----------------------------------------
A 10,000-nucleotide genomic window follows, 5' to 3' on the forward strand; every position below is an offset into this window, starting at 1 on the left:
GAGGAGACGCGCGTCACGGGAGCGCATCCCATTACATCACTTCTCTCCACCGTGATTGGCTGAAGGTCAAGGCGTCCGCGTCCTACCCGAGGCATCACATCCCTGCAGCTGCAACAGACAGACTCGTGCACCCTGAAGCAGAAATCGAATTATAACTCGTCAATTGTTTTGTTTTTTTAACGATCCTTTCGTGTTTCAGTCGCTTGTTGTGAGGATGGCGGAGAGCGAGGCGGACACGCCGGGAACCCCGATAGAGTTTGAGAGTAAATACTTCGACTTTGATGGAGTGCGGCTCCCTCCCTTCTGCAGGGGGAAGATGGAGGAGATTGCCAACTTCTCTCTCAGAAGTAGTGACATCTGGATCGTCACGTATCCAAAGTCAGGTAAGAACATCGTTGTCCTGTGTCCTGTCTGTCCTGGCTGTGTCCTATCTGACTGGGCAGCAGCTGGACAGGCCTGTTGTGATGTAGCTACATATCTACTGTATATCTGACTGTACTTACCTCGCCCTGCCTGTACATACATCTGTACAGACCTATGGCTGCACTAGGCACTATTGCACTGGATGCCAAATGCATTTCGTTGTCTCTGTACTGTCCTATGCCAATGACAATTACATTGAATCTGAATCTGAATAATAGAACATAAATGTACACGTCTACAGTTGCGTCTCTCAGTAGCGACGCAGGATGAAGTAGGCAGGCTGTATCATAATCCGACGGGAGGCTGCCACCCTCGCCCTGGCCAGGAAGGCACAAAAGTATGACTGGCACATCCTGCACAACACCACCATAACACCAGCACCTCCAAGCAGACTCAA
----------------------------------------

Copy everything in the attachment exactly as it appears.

A 10,000-nucleotide genomic window follows, 5' to 3' on the forward strand; every position below is an offset into this window, starting at 1 on the left:
GAGGAGACGCGCGTCACGGGAGCGCATCCCATTACATCACTTCTCTCCACCGTGATTGGCTGAAGGTCAAGGCGTCCGCGTCCTACCCGAGGCATCACATCCCTGCAGCTGCAACAGACAGACTCGTGCACCCTGAAGCAGAAATCGAATTATAACTCGTCAATTGTTTTGTTTTTTTAACGATCCTTTCGTGTTTCAGTCGCTTGTTGTGAGGATGGCGGAGAGCGAGGCGGACACGCCGGGAACCCCGATAGAGTTTGAGAGTAAATACTTCGACTTTGATGGAGTGCGGCTCCCTCCCTTCTGCAGGGGGAAGATGGAGGAGATTGCCAACTTCTCTCTCAGAAGTAGTGACATCTGGATCGTCACGTATCCAAAGTCAGGTAAGAACATCGTTGTCCTGTGTCCTGTCTGTCCTGGCTGTGTCCTATCTGACTGGGCAGCAGCTGGACAGGCCTGTTGTGATGTAGCTACATATCTACTGTATATCTGACTGTACTTACCTCGCCCTGCCTGTACATACATCTGTACAGACCTATGGCTGCACTAGGCACTATTGCACTGGATGCCAAATGCATTTCGTTGTCTCTGTACTGTCCTATGCCAATGACAATTACATTGAATCTGAATCTGAATAATAGAACATAAATGTACACGTCTACAGTTGCGTCTCTCAGTAGCGACGCAGGATGAAGTAGGCAGGCTGTATCATAATCCGACGGGAGGCTGCCACCCTCGCCCTGGCCAGGAAGGCACAAAAGTATGACTGGCACATCCTGCACAACACCACCATAACACCAGCACCTCCAAGCAGACTCAA